Principals want the power to search students' cellphones and laptops to combat cyber-bullying.
The call comes as part of a change in the way schools deal with the problem, with principals shifting away from restorative justice to suspending bullies.
Secondary Principals' Association president Patrick Walsh said principals were being forced to take a heavier hand to ensure student safety, on the back of a backlash from parents, who say soft approaches don't work.
The association is working with the Ministry of Education to give principals the power to confiscate phones, laptops and digital devices.
"Cyber-bullying has become so common and the consequences so serious, that it overrides privacy concerns," Walsh said.
Search and seizure guidelines were developed last year to allow principals to search students for drugs and weapons, but principals want it written into law.
"To discover evidence of cyber-bullying or other inappropriate behaviour, it would be a necessary extension to search and seizure powers."
One in five children now suffers from cyber-bullying. "The effect is devastating, ranging from not being able to sleep through to self-harm."
Netsafe executive director Martin Cocker said cyber-bullying was more difficult to tackle than traditional bullying because it was not as visible. Giving principals access to the technology used to bully could help combat the problem.
"If a student brings a mobile into school and uses it during the day, the school should be within its rights to view it," Cocker said.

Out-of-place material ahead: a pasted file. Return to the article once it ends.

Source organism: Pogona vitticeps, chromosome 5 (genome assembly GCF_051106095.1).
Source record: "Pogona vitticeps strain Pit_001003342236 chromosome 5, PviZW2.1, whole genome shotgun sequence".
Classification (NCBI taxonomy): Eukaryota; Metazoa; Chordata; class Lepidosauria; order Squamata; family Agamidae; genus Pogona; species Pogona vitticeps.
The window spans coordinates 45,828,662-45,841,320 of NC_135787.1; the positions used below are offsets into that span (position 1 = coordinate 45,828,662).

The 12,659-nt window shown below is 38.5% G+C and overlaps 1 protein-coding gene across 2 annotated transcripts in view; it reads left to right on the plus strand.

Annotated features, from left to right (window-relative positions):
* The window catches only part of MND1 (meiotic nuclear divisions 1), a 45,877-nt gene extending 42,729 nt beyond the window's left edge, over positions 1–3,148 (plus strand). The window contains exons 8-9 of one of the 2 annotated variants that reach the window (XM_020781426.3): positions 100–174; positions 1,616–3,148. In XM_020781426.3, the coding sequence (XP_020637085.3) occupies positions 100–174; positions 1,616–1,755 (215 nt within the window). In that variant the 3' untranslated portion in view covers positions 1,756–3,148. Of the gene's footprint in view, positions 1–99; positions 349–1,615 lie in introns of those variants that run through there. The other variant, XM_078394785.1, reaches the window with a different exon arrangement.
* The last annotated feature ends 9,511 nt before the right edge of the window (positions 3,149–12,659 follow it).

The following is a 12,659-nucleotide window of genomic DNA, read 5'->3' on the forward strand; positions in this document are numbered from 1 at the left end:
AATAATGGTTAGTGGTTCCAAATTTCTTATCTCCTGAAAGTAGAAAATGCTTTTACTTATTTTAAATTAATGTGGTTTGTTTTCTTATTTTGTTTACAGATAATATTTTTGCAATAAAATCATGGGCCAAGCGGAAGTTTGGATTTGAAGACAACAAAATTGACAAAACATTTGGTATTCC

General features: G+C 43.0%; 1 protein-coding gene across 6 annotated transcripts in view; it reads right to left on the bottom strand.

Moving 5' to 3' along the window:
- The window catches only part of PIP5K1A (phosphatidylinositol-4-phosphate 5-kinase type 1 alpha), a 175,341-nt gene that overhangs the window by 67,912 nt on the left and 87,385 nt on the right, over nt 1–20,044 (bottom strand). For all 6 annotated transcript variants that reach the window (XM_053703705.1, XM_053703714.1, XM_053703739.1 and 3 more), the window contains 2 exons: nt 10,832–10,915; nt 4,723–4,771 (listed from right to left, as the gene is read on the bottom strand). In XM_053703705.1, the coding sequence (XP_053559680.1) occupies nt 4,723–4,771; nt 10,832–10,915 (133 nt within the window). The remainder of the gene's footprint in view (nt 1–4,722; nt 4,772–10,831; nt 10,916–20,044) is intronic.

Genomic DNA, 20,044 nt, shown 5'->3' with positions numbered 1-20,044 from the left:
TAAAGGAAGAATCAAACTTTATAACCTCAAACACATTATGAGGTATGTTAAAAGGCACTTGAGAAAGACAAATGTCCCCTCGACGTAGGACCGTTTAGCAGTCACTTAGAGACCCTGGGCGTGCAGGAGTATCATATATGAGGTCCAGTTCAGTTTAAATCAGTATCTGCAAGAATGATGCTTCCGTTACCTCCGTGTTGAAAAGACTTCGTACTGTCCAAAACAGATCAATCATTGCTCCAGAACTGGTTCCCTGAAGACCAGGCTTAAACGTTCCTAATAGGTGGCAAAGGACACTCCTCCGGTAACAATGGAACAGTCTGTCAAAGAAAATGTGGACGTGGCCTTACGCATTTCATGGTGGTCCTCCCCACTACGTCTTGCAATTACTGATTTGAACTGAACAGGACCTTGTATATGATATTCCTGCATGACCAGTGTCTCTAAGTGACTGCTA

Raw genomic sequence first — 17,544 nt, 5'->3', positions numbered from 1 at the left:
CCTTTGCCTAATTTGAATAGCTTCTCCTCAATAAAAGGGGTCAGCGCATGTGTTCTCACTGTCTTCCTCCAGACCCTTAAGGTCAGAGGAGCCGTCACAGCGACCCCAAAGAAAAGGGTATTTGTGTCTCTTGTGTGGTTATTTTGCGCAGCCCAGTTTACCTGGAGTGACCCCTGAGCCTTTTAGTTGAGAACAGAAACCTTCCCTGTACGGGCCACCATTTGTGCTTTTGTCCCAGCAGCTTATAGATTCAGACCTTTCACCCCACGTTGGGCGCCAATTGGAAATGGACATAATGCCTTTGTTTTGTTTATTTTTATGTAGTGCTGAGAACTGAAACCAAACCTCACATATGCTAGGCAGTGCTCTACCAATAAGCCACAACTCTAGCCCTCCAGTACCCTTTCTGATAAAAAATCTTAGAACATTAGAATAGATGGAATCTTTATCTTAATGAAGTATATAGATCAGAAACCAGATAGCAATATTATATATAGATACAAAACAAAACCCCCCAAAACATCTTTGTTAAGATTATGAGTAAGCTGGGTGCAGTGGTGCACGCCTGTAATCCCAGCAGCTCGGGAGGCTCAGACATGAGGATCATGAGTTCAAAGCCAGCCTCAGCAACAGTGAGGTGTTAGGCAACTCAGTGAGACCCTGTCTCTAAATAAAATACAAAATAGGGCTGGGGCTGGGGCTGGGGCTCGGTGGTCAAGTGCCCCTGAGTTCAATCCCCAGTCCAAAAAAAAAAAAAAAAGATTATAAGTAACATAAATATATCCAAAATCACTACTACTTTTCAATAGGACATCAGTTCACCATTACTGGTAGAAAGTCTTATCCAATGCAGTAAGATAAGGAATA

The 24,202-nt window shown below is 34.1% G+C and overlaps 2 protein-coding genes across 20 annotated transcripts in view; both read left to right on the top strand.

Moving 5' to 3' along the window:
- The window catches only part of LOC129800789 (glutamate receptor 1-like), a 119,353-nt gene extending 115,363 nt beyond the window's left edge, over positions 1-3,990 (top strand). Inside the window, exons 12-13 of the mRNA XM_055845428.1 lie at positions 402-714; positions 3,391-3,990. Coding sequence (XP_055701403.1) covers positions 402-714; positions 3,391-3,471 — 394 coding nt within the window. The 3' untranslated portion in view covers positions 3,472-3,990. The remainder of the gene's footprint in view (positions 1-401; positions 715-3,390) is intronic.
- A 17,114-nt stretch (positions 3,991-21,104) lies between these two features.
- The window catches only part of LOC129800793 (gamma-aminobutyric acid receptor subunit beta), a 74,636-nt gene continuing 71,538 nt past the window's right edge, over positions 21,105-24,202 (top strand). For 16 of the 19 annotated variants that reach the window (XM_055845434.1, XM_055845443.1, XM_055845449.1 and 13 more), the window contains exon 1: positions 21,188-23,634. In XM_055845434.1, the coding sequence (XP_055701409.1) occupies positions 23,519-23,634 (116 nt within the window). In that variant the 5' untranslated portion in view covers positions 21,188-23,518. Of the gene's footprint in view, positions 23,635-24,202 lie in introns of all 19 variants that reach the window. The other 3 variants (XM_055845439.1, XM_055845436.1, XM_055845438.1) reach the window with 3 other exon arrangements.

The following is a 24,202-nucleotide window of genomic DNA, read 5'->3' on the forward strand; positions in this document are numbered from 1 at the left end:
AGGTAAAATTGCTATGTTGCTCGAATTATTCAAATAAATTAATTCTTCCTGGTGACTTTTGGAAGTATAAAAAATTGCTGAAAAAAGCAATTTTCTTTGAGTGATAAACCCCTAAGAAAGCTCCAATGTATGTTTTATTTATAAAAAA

A ministry spokesman confirmed Walsh had provided advice to officials but said no decisions had been made.
The association also wants to get tougher on schoolyard bullies, and be given the power to discipline students caught outside school. "If we catch them outside the gate, whether it be videoing a fight at the park or smoking at the dairy, we want to be able to deal with that."
Walsh said schools had no authority to discipline students caught outside their grounds but some parents could no longer control their children, and police did not have enough resources. "Some parents are unable or unwilling to exercise the control of their children, so it falls on the school."
His concerns come on the back of damning reports from the ombudsman about sexual and physical assault at some schools. He said parents had a right to feel their children were safe at school, and they wanted the bullies expelled.
But Massey University researcher Anne Ryan, who has studied bullying, said neither the restorative justice nor punitive approach would eliminate the problem.
"There is a real danger of a blame culture. Not just the bully, but the victim, is seen to be responsible. They carry the burden to fix the problem. We're going nowhere, so the students, teachers and parents are getting frustrated."
Although there was no simple solution, she said more research was needed into how the school system might be reinforcing student power struggles. "Bullying is a reflection of that power operating within schools."